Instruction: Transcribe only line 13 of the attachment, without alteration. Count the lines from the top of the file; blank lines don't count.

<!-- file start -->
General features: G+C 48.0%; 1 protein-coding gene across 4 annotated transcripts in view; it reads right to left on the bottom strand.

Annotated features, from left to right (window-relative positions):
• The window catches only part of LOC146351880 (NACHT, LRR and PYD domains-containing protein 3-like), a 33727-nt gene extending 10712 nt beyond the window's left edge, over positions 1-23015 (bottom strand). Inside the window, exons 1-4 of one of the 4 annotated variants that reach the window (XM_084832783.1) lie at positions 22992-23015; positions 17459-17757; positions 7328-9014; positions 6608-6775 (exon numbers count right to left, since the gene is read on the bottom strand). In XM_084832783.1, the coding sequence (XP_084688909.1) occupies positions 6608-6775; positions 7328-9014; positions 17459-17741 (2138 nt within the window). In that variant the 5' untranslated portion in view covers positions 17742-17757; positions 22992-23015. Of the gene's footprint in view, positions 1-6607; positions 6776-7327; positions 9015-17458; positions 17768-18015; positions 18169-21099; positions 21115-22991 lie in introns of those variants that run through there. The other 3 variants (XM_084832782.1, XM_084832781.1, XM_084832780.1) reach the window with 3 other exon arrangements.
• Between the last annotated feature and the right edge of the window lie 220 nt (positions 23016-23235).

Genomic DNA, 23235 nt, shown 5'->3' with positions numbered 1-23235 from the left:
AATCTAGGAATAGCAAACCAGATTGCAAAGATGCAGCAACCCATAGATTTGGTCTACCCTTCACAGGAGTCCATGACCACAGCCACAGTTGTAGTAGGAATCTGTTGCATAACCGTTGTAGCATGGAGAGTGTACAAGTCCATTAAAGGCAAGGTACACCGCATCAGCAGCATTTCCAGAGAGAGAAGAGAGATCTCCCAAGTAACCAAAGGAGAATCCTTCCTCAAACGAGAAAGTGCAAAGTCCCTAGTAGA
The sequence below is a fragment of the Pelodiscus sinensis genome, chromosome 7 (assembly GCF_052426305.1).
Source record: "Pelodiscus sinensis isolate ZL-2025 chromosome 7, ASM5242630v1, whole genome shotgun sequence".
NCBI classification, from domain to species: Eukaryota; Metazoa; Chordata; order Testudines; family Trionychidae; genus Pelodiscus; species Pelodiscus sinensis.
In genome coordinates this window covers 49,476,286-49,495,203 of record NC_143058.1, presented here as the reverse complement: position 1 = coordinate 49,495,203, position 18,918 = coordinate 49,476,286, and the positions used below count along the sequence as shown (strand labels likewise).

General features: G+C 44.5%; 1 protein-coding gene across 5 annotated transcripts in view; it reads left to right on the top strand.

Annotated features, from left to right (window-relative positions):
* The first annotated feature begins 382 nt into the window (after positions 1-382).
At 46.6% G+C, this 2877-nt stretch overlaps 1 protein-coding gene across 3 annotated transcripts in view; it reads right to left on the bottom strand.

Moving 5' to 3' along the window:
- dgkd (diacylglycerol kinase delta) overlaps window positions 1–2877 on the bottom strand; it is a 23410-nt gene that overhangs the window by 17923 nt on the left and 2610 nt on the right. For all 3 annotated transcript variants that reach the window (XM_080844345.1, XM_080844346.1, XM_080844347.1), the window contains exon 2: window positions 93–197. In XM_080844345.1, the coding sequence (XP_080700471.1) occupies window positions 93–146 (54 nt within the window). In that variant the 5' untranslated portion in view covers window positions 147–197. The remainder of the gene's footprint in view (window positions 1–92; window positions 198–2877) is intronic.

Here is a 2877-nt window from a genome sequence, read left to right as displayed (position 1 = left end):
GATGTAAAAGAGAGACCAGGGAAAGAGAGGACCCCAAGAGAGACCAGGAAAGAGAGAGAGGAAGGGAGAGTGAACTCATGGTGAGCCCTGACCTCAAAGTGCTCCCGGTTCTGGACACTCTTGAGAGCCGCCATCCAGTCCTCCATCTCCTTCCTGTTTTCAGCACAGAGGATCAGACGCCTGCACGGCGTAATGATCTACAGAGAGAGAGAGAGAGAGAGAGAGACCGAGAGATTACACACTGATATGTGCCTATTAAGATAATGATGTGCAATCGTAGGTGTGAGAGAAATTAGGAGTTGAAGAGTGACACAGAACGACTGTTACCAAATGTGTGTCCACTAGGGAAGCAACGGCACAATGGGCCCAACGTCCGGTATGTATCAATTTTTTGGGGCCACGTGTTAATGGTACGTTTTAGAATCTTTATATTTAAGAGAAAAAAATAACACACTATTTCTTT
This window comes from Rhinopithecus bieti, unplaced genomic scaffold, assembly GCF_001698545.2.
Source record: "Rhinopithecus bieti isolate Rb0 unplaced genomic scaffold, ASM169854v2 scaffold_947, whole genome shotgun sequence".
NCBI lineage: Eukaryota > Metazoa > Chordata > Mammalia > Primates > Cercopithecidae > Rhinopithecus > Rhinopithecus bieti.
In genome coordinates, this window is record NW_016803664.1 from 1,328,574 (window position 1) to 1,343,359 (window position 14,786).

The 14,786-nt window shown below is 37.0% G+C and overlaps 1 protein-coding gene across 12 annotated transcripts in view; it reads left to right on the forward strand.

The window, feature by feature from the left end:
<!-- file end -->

* The first annotated feature begins 382 nt into the window (after positions 1-382).